Sprinkle the mushroom mixture with 3 T. of flour.  Stir it around for about a minute.

Add about 2 – 3 c of chicken or veg broth.  (I had an open box in the fridge.  I’m not completely sure how much I added, but it was in this ballpark).

Then, I added a single serving of Minute brand brown and wild rice. The package looks like this:
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You pull off the lid of the little plastic cup, stick it in the microwave on high for 1 minute and it is ready to go! (Yes, I heated it in the micro before adding it to my soup).

I let all this simmer for a few minutes.

At the very end I added about 1/2 c. of half and half. I might have added more but that is about all we had left.

This made a very tasty and filling soup if I do say so myself.

I think the Lemon Pepper seasoning really added a nice touch. I will definitely try that again.

Until next time: Happy Soup Snacking!

 

 


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Tromp Queen’s Porcupine Meatballs

I got this recipe from a Wisconsin state politician during a parade many years ago. The guy was not in my preferred political party, but I took the recipe anyway.

I’ve tweaked it over the years, and the version I made tonight for dinner was really quite good.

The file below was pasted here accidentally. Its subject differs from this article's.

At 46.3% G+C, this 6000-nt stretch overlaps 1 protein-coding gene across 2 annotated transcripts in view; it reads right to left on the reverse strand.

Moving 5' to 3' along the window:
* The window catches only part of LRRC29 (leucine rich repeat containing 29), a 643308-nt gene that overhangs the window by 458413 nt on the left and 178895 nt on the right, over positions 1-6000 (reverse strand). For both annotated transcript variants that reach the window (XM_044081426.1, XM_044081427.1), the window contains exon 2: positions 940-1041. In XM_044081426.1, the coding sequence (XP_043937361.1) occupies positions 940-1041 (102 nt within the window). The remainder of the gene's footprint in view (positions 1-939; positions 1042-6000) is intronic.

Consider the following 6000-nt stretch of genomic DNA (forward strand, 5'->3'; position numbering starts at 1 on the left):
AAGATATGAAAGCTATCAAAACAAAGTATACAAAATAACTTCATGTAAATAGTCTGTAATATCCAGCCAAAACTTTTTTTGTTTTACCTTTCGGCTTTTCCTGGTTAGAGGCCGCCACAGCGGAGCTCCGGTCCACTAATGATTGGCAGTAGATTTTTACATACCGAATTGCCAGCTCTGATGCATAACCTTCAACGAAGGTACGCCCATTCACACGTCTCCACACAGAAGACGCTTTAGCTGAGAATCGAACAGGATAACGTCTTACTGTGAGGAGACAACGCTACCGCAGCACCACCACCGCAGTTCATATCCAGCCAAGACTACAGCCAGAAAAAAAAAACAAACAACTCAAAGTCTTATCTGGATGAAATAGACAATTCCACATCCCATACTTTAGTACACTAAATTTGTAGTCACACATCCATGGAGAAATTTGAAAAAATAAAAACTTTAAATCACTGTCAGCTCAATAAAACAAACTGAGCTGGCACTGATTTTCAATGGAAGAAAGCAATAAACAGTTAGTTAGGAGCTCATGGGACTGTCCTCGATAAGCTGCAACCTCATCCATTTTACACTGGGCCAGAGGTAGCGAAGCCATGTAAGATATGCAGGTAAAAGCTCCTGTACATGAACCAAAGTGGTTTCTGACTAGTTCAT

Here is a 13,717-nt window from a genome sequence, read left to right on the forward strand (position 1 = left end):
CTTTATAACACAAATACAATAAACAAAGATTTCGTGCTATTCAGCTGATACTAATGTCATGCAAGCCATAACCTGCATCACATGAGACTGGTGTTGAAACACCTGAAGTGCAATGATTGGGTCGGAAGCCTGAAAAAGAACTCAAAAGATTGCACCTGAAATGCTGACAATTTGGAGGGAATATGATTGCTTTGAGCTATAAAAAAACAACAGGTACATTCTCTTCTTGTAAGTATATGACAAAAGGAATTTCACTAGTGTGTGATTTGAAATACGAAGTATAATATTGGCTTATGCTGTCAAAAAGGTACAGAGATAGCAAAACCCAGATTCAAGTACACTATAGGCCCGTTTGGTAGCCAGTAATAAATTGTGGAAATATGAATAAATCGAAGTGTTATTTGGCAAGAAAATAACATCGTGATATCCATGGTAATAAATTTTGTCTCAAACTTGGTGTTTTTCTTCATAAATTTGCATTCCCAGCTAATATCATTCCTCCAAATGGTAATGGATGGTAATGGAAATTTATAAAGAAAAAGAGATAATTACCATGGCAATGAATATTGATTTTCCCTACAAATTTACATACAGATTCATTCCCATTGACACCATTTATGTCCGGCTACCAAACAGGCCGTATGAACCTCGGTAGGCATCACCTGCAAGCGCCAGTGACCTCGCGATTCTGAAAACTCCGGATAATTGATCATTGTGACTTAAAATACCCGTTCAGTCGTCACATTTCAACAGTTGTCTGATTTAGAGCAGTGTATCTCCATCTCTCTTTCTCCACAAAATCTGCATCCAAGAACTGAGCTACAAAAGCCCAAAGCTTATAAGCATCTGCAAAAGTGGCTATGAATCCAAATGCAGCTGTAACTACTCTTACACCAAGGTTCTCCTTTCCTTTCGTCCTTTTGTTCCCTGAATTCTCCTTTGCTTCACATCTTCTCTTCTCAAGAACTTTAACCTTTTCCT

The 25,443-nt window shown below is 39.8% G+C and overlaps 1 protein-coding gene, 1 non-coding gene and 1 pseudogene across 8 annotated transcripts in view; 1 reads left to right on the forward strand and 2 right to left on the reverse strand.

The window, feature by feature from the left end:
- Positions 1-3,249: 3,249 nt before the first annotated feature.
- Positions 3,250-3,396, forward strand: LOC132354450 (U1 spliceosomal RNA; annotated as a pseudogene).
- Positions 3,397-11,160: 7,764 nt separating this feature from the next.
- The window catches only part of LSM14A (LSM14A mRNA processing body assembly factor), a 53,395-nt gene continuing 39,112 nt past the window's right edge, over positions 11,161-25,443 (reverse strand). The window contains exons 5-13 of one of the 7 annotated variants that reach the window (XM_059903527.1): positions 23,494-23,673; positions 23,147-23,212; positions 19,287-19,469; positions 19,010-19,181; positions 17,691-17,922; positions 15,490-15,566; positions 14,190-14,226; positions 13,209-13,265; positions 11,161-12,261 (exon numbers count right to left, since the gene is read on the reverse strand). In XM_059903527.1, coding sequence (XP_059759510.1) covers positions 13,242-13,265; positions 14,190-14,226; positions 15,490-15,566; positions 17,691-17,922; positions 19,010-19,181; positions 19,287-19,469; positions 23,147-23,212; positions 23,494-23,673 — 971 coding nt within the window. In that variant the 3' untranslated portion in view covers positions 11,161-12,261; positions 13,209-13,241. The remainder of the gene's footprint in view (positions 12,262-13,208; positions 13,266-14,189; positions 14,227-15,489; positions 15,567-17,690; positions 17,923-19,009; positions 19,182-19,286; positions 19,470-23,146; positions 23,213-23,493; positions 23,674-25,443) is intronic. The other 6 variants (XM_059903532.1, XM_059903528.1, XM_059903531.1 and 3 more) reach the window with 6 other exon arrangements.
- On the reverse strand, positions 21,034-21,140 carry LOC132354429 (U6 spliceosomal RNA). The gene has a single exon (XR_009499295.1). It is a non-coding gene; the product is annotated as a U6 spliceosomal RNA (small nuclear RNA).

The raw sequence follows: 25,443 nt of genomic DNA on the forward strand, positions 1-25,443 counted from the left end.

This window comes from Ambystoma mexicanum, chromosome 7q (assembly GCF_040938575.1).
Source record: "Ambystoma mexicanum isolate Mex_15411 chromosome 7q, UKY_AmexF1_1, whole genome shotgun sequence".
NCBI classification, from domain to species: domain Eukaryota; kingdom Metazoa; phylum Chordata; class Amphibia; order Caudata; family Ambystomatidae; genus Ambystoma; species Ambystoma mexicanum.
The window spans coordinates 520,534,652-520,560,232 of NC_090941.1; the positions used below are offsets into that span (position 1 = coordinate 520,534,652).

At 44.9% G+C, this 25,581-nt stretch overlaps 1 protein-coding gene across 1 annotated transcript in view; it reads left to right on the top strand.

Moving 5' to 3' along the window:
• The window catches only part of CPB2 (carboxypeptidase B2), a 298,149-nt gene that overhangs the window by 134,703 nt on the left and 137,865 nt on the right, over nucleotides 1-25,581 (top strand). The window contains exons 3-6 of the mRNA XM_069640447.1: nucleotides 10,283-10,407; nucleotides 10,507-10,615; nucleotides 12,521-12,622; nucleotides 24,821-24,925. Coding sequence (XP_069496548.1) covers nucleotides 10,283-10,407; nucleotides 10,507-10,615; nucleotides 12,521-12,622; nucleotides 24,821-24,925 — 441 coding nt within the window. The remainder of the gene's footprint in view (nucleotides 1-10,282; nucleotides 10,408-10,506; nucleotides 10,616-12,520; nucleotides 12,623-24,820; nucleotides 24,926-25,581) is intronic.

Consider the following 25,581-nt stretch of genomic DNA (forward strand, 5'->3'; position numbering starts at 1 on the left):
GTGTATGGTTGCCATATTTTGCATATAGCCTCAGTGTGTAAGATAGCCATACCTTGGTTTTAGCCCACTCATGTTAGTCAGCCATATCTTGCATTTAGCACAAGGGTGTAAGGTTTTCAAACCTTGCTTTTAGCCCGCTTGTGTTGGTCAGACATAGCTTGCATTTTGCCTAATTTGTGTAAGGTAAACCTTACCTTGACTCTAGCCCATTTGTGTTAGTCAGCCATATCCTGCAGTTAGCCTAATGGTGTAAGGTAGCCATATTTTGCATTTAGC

CC Chapman "Porcupine Burgers" via Flickr CC license

Porcupine Meatballs. Image by CC Chapman via Flickr Creative Commons license.

Here is the Tromp Queen’s version:

Mix together:
1 lb. lean ground beef
1/2 cup regular long grain rice, uncooked (I used basmati)
1 1/2 to 2 slices whole wheat bread, crumbled
1 egg
1/2 t. onion powder
1 t. salt (or less, to taste)
1/2 t. ground black pepper
1/2 t. Italian herb mix
1/2 c. tomato juice

Mix well.
Heat a large skillet or dutch oven over medium heat (med high if you are watching it carefully). Add 1 or 2 T. (or more) olive oil to the pan.
Optional: add 2 to 3 cloves of garlic to the olive oil.
Using medium-sized scoop or your hands, form meatballs,
adding the meatballs to the skillet as you make them.
Gently turn the meatballs 2 or 3 times, until they are mostly browned (about 5-7 min.)

Add 2 to 2 1/2 cups of tomato sauce to the skillet.
Add 1 t. Italian herb mix to the sauce.
Optional: Add 1/2 t. sugar.